Ari Rasilainen's Atterberg cycle is the first on disc. Raslilainen is a young Finnish conductor (b. 1959). It is perhaps not a surprise that a Finnish conductor supports an unfairly forgotten Swedish romantic composer. After all, if you love and understand Sibelius' early works, which I suppose most Finnish musicians do virtually by birth, you will probably appreciate Atterberg's music as well. Regardless or not if this holds in the present case, it is clear that Rasilainen is the best interpreter of Atterberg that we now have on record. Because this set is a reference set, in all aspects. First, Rasilainen's interpretations are first class -- he knows his Atterberg by heart. Second, without an established performing tradition behind the back, the German orchestras (Radio-Philharmonie Hannover des NDR, Radio-Sinfonie Frankfurt, SWR Radio-Sinfonieorchester Stuttgart, and NDR Radiophilharmonie) play with perfect confidence and brio. Third, a spacious and clear recording catches every note.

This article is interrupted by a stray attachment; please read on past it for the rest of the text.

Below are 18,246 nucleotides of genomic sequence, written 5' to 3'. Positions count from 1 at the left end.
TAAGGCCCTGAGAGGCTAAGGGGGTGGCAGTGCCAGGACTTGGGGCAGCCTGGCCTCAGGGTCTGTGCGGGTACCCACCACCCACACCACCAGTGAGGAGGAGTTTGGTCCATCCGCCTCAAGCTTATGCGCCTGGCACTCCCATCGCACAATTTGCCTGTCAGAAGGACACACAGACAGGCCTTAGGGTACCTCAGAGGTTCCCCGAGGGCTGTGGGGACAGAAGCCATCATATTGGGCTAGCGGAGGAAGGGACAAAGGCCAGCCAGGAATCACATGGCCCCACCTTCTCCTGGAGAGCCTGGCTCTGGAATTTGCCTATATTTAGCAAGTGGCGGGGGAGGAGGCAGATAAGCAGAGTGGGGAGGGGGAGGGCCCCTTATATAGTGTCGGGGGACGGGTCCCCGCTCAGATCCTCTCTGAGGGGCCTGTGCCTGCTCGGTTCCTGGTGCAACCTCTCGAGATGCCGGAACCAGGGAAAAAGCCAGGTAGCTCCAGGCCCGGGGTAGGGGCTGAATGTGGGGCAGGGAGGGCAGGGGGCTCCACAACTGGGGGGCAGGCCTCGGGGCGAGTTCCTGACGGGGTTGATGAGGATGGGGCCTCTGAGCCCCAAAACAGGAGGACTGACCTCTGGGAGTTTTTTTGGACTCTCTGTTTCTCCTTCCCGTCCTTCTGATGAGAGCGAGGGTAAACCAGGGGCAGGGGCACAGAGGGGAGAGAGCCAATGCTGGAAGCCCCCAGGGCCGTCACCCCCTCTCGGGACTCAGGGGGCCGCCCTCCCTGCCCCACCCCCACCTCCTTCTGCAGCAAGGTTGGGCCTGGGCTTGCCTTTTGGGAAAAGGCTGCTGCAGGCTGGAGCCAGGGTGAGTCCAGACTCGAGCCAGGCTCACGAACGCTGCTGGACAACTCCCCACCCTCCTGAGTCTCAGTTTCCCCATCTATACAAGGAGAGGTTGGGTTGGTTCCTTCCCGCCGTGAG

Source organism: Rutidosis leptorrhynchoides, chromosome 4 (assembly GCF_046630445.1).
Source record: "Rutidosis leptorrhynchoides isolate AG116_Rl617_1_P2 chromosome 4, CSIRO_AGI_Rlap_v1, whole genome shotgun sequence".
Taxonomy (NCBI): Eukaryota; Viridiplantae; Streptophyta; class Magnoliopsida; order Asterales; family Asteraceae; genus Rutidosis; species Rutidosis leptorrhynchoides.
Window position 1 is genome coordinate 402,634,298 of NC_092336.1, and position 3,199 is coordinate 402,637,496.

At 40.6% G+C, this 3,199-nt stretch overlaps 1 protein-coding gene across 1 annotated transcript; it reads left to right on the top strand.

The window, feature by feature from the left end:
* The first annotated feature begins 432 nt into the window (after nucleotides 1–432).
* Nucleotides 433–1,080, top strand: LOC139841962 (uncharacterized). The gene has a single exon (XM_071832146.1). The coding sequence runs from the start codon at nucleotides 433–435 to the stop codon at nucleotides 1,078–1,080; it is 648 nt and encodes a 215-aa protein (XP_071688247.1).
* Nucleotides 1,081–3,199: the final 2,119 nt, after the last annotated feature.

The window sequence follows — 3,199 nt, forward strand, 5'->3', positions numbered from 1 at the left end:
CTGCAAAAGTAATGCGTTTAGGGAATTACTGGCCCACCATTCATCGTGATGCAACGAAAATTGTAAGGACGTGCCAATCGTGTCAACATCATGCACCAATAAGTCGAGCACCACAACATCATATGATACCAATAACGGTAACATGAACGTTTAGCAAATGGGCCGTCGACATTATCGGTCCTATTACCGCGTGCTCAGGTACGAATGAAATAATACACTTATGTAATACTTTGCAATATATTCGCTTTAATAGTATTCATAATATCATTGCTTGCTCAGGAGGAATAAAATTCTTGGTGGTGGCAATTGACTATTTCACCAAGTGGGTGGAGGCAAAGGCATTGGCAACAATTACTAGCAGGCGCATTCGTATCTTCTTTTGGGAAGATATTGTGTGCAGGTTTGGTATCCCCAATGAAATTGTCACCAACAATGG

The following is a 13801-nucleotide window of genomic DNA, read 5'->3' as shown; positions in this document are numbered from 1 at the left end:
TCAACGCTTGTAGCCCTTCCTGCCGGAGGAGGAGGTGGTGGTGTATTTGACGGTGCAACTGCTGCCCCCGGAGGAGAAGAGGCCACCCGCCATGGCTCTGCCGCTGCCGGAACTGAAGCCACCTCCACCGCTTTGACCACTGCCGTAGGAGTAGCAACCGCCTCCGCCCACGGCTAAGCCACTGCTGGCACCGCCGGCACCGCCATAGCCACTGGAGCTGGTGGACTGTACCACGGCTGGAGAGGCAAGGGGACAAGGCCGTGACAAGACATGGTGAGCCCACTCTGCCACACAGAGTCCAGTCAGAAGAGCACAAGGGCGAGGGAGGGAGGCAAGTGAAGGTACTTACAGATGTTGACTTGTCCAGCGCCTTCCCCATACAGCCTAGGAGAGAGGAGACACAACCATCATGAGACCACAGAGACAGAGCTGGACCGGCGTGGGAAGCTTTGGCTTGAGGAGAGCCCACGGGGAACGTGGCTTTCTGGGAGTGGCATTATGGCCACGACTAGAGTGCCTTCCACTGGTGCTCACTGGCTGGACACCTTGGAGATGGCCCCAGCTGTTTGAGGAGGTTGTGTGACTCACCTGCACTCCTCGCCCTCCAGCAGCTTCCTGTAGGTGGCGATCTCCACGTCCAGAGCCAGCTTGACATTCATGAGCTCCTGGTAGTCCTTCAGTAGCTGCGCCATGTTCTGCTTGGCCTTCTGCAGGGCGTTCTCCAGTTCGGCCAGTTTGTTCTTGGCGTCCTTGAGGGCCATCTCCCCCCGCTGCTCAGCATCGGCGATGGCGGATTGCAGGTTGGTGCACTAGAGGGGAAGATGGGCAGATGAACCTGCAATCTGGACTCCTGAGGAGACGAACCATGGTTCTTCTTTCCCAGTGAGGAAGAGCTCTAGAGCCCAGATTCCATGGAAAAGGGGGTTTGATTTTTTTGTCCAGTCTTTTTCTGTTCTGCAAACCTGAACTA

For a reasonable price, you have a splendid piece of almost unknown music in this set, beautiful and beautifully performed and recorded. It is thus an essential purchase for everyone interested in the aftermath of late romanticism in music during the twentieth century.
Strongly recommended! "
The Complete Symphonic Oeuvre of a Swedish Romantic
J Scott Morrison | Middlebury VT, USA | 03/06/2005
(5 out of 5 stars)
"This box set (5 CDs) is a compilation of performances issued separately previously. It comprises all nine symphonies of the Swedish romantic composer Kurt Atterberg (1887-1974; pronounced, approximately, 'Atterberry') in sterling performances. And it's all at budget price.